What if your time blindness tends to sabotage you, and you showed up late and delayed the event?  If you haven’t already apologized for your lateness, this is a good time to do it. Tell the host you’re planning to be punctual this year, but that if you are not, to start without you. 

Here are a few things to help you arrive on time:

  • Do a dry run from your starting point to the party location to see how long it will take to get there and add 15 minutes for whatever will go wrong. That will inform you of when you have to leave in order to arrive on time.  You might also want to figure out how long it will take you to get ready, in order to be fully prepared.
  • Go to the event with a buddy. Let your punctual friend set the meeting time and place or have them pick you up at the designated time and place.
  • Have a plan for what you will do if you arrive early and don’t want to show up 30 minutes before the party begins.  Example:  is there a nearby coffeehouse?

What if last year you forgot to bring whatever it was you were supposed to bring?

  • Confirm what you are expected to bring (if it’s food or drink) or the parameters around gifts (value, type).
  • Give yourself reminders (visual, digital, auditory) to get what you’re bringing and to actually bring it.
  • Put it in your car, a bag by the door, etc. early.
  • Have it sent or delivered (outsource it)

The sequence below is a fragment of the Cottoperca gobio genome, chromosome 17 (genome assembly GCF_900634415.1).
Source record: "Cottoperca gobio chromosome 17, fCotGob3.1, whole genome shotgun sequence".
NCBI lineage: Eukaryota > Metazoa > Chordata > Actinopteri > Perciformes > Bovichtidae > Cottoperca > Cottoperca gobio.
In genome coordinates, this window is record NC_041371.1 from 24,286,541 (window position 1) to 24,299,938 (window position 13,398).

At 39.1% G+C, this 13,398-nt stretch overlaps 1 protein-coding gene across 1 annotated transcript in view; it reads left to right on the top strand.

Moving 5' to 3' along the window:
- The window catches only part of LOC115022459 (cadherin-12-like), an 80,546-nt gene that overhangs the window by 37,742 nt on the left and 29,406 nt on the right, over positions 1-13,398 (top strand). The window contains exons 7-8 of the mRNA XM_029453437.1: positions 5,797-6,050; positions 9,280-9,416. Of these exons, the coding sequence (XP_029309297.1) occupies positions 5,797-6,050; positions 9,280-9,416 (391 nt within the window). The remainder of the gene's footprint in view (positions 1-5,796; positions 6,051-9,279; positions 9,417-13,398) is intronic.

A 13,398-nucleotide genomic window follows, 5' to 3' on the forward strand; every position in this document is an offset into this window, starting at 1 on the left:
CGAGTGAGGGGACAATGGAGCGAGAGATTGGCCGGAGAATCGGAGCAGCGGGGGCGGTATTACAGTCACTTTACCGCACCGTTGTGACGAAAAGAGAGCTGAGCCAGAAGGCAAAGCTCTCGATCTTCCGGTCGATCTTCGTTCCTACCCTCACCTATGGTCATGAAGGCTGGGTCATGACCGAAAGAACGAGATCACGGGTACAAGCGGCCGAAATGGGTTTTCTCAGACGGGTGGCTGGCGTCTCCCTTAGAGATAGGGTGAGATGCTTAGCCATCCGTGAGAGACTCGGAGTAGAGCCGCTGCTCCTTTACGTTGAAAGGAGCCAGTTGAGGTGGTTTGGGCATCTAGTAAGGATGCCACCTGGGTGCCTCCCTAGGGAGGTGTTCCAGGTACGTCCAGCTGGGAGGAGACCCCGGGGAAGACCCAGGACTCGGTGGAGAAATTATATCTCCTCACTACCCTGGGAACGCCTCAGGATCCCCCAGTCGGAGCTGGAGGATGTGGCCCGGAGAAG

To sum it up, keep it simple, plan in advance, pause, relax and have a great holiday season!
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Here’s a holiday treat for you. This is a really interesting Ted talk that will give you hope as you deal with your challenges.

Watch Now

Partner Up News

Thanks to the support of many of you, I became certified as a Professional Certified Coach with the International Coach Federation this year. I am thankful for your support in getting this higher-level certification. Next year, I will join the faculty (part-time) of the ADD Coach Academy to train new ADHD coaches.  This is an incredible honor, and it has been a great learning experience. I became a much better litigator when I started teaching trial skills programs, and I would expect the same thing will happen as I teach coaching skills.  All of us at Partner Up want to wish you a very happy new year full of interesting things to ignite our brains and be our best possible selves.